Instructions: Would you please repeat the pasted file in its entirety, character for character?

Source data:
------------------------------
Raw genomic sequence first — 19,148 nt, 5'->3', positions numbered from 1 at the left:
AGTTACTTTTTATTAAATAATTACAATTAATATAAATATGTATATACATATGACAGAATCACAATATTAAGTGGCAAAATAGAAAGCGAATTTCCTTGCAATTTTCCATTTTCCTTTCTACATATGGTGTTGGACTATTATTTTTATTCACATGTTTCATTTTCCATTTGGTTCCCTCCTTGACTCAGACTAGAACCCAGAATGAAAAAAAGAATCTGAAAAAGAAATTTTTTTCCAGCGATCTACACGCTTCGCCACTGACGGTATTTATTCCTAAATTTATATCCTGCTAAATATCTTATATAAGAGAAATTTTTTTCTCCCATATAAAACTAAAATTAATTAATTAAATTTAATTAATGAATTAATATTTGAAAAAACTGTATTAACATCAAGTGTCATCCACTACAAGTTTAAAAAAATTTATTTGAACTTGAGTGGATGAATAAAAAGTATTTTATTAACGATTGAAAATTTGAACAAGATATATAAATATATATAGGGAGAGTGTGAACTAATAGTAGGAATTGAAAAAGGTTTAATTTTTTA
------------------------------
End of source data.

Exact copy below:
Raw genomic sequence first — 19,148 nt, 5'->3', positions numbered from 1 at the left:
AGTTACTTTTTATTAAATAATTACAATTAATATAAATATGTATATACATATGACAGAATCACAATATTAAGTGGCAAAATAGAAAGCGAATTTCCTTGCAATTTTCCATTTTCCTTTCTACATATGGTGTTGGACTATTATTTTTATTCACATGTTTCATTTTCCATTTGGTTCCCTCCTTGACTCAGACTAGAACCCAGAATGAAAAAAAGAATCTGAAAAAGAAATTTTTTTCCAGCGATCTACACGCTTCGCCACTGACGGTATTTATTCCTAAATTTATATCCTGCTAAATATCTTATATAAGAGAAATTTTTTTCTCCCATATAAAACTAAAATTAATTAATTAAATTTAATTAATGAATTAATATTTGAAAAAACTGTATTAACATCAAGTGTCATCCACTACAAGTTTAAAAAAATTTATTTGAACTTGAGTGGATGAATAAAAAGTATTTTATTAACGATTGAAAATTTGAACAAGATATATAAATATATATAGGGAGAGTGTGAACTAATAGTAGGAATTGAAAAAGGTTTAATTTTTTA